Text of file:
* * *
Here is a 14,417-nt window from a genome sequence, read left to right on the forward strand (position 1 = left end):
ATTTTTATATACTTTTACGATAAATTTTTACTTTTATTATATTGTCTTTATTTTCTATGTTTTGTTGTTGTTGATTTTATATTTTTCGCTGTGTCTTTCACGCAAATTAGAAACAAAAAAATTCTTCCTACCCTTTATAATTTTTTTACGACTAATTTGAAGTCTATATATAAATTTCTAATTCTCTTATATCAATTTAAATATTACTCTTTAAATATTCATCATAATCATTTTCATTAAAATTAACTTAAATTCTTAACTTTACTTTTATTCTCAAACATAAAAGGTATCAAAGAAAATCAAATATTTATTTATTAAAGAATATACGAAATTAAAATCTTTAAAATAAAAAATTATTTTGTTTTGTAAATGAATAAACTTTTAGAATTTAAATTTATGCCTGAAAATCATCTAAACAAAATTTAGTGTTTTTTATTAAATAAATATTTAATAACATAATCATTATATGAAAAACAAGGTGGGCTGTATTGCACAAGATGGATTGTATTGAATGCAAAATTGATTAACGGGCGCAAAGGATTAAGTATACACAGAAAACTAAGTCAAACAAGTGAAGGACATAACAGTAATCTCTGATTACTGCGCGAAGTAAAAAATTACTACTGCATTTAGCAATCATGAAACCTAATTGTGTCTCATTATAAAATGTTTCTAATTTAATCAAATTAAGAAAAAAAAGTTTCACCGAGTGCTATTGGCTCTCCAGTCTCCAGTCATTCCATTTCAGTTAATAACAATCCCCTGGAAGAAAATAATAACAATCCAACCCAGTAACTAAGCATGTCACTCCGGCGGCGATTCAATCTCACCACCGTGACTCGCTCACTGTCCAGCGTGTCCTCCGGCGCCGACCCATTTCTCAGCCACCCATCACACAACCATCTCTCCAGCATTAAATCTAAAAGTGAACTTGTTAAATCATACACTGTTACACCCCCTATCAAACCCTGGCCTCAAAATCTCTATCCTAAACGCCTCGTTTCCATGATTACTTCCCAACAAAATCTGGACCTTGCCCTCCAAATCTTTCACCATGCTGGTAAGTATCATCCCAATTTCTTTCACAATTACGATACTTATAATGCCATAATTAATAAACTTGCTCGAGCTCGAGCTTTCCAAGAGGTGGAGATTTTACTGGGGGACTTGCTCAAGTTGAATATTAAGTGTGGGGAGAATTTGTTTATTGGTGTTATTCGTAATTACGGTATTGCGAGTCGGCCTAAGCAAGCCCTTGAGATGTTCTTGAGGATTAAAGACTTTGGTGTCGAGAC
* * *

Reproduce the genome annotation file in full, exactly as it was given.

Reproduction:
Here is a 14,417-nt window from a genome sequence, read left to right on the forward strand (position 1 = left end):
ATTTTTATATACTTTTACGATAAATTTTTACTTTTATTATATTGTCTTTATTTTCTATGTTTTGTTGTTGTTGATTTTATATTTTTCGCTGTGTCTTTCACGCAAATTAGAAACAAAAAAATTCTTCCTACCCTTTATAATTTTTTTACGACTAATTTGAAGTCTATATATAAATTTCTAATTCTCTTATATCAATTTAAATATTACTCTTTAAATATTCATCATAATCATTTTCATTAAAATTAACTTAAATTCTTAACTTTACTTTTATTCTCAAACATAAAAGGTATCAAAGAAAATCAAATATTTATTTATTAAAGAATATACGAAATTAAAATCTTTAAAATAAAAAATTATTTTGTTTTGTAAATGAATAAACTTTTAGAATTTAAATTTATGCCTGAAAATCATCTAAACAAAATTTAGTGTTTTTTATTAAATAAATATTTAATAACATAATCATTATATGAAAAACAAGGTGGGCTGTATTGCACAAGATGGATTGTATTGAATGCAAAATTGATTAACGGGCGCAAAGGATTAAGTATACACAGAAAACTAAGTCAAACAAGTGAAGGACATAACAGTAATCTCTGATTACTGCGCGAAGTAAAAAATTACTACTGCATTTAGCAATCATGAAACCTAATTGTGTCTCATTATAAAATGTTTCTAATTTAATCAAATTAAGAAAAAAAAGTTTCACCGAGTGCTATTGGCTCTCCAGTCTCCAGTCATTCCATTTCAGTTAATAACAATCCCCTGGAAGAAAATAATAACAATCCAACCCAGTAACTAAGCATGTCACTCCGGCGGCGATTCAATCTCACCACCGTGACTCGCTCACTGTCCAGCGTGTCCTCCGGCGCCGACCCATTTCTCAGCCACCCATCACACAACCATCTCTCCAGCATTAAATCTAAAAGTGAACTTGTTAAATCATACACTGTTACACCCCCTATCAAACCCTGGCCTCAAAATCTCTATCCTAAACGCCTCGTTTCCATGATTACTTCCCAACAAAATCTGGACCTTGCCCTCCAAATCTTTCACCATGCTGGTAAGTATCATCCCAATTTCTTTCACAATTACGATACTTATAATGCCATAATTAATAAACTTGCTCGAGCTCGAGCTTTCCAAGAGGTGGAGATTTTACTGGGGGACTTGCTCAAGTTGAATATTAAGTGTGGGGAGAATTTGTTTATTGGTGTTATTCGTAATTACGGTATTGCGAGTCGGCCTAAGCAAGCCCTTGAGATGTTCTTGAGGATTAAAGACTTTGGTGTCGAGAC